Covid-19 vaccines and variants of concern: A review.Rev Med Virol. 2022 07; 32(4):e2313.RM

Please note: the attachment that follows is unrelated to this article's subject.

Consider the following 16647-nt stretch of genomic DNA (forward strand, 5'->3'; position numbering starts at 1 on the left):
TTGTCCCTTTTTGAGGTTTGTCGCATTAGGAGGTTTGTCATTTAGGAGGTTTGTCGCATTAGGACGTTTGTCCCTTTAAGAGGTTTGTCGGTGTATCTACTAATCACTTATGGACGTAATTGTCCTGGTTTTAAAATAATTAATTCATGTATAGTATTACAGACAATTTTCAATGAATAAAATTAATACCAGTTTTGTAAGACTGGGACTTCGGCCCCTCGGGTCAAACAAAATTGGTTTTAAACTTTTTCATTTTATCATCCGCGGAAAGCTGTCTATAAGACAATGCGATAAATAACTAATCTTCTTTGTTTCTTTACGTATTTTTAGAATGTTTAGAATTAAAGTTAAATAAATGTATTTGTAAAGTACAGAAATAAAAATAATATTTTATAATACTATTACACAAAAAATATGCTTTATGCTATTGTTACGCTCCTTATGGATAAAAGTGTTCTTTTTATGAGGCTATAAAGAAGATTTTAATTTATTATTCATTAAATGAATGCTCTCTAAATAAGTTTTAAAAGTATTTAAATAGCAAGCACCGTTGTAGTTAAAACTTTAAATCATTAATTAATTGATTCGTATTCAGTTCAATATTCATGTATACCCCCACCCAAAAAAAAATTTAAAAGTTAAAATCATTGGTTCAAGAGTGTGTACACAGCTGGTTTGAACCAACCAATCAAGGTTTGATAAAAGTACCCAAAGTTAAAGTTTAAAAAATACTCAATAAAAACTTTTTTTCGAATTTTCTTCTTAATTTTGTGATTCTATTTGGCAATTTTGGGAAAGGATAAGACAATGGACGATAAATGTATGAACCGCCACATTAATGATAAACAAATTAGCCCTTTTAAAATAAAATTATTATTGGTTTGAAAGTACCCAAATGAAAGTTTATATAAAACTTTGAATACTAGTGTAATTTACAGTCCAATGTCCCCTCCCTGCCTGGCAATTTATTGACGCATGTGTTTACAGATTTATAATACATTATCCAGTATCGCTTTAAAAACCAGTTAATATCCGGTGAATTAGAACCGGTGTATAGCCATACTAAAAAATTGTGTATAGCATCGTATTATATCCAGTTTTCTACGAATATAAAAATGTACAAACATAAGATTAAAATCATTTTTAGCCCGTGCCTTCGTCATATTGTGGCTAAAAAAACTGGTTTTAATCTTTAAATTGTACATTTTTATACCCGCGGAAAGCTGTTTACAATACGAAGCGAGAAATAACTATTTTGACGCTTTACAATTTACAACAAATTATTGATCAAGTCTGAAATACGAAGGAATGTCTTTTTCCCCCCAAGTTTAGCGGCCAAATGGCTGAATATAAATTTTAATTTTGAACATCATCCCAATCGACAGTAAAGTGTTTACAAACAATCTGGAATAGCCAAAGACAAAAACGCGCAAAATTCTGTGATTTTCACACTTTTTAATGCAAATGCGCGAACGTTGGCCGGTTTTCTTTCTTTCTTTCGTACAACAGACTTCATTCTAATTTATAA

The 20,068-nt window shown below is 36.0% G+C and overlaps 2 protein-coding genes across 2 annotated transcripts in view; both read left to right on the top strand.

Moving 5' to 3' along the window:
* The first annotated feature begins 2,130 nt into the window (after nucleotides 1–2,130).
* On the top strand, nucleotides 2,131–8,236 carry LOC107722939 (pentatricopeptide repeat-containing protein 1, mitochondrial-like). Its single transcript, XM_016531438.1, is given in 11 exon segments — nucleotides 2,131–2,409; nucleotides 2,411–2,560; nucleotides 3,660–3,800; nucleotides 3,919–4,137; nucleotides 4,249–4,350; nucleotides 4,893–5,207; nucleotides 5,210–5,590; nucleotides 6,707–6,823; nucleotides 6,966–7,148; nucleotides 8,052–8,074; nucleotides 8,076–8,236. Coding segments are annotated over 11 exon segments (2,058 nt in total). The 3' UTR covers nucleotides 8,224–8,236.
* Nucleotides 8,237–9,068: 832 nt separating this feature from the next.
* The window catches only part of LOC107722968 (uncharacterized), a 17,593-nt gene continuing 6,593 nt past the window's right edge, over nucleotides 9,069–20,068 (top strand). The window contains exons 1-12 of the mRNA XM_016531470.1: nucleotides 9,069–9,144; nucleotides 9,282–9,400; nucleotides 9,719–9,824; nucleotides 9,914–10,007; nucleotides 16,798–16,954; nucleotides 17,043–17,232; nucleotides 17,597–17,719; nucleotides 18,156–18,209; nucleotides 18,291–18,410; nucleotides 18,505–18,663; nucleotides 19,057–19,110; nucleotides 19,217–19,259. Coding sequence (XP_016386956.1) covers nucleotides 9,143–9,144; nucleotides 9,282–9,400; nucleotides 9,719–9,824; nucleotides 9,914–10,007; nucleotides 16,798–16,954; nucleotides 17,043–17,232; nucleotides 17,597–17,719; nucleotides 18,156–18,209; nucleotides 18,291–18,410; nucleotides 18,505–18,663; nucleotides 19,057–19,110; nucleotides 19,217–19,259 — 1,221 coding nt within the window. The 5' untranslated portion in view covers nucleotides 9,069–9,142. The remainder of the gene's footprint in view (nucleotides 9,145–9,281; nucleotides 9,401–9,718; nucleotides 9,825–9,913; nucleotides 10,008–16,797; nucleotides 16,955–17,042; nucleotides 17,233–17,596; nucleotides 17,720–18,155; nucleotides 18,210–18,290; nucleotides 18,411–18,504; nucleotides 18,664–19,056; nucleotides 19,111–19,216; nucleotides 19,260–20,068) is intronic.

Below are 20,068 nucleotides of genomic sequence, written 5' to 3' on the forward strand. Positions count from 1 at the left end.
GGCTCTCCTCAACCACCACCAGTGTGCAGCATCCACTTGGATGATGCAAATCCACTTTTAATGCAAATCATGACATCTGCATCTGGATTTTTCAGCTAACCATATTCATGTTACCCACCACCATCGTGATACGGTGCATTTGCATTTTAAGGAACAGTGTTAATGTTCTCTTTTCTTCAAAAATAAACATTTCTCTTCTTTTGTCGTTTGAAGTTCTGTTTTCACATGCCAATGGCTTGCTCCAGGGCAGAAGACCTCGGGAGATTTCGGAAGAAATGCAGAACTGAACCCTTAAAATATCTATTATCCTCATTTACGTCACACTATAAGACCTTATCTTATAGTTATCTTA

Since the outbreak of coronavirus disease 2019 (Covid-19) in December 2019, caused by the severe acute respiratory syndrome coronavirus 2 (SARS-CoV-2), the number of confirmed infections has risen to more than 242 million worldwide, with nearly 5 million deaths. Currently, nine Covid-19 vaccine candidates based on the original Wuhan-Hu-1 strain are at the forefront of vaccine research. All nine had an efficacy over 50% against symptomatic Covid-19 disease: NVX-CoV2373 (∼96%), BNT162b2 (∼95%), mRNA-1273 (∼94%), Sputnik V (∼92%), AZD1222 (∼81%), BBIBP-CorV (∼79%), Covaxin (∼78%), Ad26.CoV.S (∼66%) and CoronaVac (∼51%). However, vaccine efficacy (VE) can be jeopardised by the rapid emergence and spread of SARS-CoV-2 variants of concern (VOCs) that could escape from neutralising antibodies and/or cell-mediated immunity. Rare adverse events have also been reported soon after administration of viral vector and mRNA vaccines. Although many Covid-19 vaccines have been developed, additional effective vaccines are still needed to meet the global demand. Promising Covid-19 vaccines such as WIBP-CorV, AD5-nCOV, ZyCoV-D, CVnCoV, EpiVacCorona and ZF2001 have advanced to clinical studies. This review describes the most relevant mutations in the SARS-CoV-2 spike protein, discusses VE against VOCs, presents rare adverse events after Covid-19 vaccination and introduces some promising Covid-19 vaccine candidates.